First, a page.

SalemNews.com, Salem, MA

Opinion

April 19, 2013

Column: Raising awareness about sustainability at Saltonstall School

The true purpose of schooling, the reason we invest our tax money and give our attention to our local schools, and the reason we hand our children over to teachers for 12-plus years of schooling is to prepare them for an active, purposeful and well-informed life when they become citizens of the local and global community. We want a bright and meaningful future for our community members. In general, elementary schools focus a good deal of attention on the essential skills of language and math, and focus to a lesser degree on science, social studies and the arts. How can educators support the essential basic skills and also integrate a sense of purpose into elementary education?

One area these crucial aspects of learning come together is “sustainability.”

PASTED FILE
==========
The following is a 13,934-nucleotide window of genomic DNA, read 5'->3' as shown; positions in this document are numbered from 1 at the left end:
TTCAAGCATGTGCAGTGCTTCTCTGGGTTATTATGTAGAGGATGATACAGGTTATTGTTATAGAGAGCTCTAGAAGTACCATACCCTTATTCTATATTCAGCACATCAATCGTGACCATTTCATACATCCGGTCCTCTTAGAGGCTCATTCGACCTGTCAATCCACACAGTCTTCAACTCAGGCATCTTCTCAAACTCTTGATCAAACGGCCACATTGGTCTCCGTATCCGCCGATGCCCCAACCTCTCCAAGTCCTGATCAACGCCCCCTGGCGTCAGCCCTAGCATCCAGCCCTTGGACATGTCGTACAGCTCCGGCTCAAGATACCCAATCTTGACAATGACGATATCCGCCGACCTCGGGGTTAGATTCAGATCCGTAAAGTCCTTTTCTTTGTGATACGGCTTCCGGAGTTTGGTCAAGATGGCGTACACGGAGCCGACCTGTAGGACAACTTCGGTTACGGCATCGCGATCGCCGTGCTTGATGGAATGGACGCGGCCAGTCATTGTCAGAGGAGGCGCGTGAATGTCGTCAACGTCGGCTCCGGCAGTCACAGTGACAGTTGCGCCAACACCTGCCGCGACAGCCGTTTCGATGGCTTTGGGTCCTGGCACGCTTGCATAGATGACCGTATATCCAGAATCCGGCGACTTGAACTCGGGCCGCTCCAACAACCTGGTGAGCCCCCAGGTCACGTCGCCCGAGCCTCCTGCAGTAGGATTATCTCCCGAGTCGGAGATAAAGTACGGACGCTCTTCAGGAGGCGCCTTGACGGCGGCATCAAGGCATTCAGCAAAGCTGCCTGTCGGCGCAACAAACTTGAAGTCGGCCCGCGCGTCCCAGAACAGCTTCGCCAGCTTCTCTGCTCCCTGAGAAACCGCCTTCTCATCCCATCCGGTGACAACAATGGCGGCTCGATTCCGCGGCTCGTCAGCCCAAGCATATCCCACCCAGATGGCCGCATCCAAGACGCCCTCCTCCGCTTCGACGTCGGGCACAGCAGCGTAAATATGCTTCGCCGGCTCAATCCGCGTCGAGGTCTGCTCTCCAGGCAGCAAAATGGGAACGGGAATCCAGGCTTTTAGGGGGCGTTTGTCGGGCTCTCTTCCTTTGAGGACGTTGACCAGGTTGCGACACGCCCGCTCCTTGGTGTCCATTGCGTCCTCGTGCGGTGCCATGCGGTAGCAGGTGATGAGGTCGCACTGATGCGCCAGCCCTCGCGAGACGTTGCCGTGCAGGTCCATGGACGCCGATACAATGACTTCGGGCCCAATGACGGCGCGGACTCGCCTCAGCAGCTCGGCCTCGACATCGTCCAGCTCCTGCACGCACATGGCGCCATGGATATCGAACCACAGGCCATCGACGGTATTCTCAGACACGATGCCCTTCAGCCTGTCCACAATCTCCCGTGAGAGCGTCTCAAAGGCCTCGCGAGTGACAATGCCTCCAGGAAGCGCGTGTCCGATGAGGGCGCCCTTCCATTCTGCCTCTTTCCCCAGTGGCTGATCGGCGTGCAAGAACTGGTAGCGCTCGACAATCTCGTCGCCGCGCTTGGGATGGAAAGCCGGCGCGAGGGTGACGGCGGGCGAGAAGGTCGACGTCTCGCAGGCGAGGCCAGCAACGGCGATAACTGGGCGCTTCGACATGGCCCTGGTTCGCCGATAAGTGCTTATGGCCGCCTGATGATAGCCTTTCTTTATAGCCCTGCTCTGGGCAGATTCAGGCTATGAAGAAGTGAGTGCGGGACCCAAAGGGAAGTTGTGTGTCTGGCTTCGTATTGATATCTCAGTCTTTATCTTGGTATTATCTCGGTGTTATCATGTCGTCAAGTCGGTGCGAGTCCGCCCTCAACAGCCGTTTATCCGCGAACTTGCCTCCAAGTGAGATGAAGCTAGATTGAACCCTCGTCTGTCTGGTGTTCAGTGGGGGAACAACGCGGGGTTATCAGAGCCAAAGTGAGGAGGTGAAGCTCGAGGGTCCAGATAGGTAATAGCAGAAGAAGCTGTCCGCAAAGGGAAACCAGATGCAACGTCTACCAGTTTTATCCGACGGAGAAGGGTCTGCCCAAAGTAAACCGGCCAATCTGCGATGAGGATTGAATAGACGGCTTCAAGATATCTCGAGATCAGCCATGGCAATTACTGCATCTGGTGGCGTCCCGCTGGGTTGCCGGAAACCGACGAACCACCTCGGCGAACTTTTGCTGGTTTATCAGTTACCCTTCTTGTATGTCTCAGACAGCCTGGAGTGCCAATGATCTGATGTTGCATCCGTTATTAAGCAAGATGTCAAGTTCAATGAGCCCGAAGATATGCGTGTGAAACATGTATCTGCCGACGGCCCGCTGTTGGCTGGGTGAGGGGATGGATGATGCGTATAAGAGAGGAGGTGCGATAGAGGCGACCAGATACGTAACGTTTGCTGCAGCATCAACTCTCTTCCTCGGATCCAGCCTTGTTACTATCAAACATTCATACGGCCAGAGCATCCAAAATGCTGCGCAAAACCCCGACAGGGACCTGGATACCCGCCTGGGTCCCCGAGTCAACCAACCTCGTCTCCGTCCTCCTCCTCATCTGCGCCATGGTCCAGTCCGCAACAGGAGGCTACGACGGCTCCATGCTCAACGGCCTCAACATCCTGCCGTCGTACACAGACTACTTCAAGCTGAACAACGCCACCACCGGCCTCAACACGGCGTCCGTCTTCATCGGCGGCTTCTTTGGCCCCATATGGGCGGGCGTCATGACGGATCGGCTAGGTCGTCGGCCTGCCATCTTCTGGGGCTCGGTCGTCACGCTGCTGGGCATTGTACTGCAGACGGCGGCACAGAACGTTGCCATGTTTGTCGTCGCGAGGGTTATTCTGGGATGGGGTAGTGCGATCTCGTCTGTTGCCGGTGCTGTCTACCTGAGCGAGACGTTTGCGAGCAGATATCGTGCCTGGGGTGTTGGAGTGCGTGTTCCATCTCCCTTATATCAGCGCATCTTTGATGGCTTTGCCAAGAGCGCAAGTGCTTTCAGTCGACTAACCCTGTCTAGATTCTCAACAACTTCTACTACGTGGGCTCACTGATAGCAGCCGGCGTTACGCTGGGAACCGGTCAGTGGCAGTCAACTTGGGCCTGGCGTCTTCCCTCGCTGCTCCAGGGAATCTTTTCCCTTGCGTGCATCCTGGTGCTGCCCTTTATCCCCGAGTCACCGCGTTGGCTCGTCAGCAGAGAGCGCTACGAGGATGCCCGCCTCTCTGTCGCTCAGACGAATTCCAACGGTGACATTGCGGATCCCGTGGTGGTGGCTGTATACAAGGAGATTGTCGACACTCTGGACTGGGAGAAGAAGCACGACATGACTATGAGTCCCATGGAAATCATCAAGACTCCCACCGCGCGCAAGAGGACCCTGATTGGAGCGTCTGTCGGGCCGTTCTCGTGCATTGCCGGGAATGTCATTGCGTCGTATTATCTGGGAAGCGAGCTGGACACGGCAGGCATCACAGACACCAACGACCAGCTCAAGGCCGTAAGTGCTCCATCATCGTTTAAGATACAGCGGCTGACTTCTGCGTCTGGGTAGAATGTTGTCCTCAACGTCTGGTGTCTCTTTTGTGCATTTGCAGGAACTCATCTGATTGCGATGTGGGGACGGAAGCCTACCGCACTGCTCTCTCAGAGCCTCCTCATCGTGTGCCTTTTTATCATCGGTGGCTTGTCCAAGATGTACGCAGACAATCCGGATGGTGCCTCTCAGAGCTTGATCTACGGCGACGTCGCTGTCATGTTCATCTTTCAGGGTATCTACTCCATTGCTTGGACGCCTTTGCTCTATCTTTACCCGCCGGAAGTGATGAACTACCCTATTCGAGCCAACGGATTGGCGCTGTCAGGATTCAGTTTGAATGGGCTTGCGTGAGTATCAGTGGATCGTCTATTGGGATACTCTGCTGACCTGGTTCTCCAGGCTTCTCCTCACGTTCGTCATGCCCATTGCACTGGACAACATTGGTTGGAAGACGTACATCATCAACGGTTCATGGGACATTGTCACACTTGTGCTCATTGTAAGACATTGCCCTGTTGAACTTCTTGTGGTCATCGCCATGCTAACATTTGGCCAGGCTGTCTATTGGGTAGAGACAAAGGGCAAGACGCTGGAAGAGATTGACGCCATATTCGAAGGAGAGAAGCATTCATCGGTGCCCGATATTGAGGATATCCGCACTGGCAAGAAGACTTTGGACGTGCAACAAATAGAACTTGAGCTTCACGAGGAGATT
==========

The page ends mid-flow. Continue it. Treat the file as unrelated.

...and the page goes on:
Sustainability can be defined, as it is by the U.S. Partnership for Education for Sustainable Development, as “a vibrant economy, an equitable society and a healthy environment in the interest of meeting present needs without compromising the ability of future generations to meet their needs.” When economy, environment and community are considered equally and are cultivated with thoughtful decisions, your society can grow and evolve in a way that supports its members now and in the future.

One of the guiding principles at Saltonstall is to establish a school and community culture that is based in real-world connections. At Saltonstall, we strive to give students a sense of purpose and help them realize that our decisions and actions have an impact on our local community. We have recently adopted the term “sustainability,” but we have long-standing traditions about being “green.” For example, we have a yearly Earth Day, now called our Sustainability Fair. During this celebratory day, we invite local Earth-support agencies and volunteers to present information about sustainability in a fun, informative way that helps young children focus on people, place and profit. This year, we have a grant from the Salem Education Foundation for a project called “Mindful Munching.” This project helps children understand that making healthy food choices has a positive impact on the economy along with personal health. Adults are well aware of this because of the rising cost of health care, in part a consequence of lifestyle choices.

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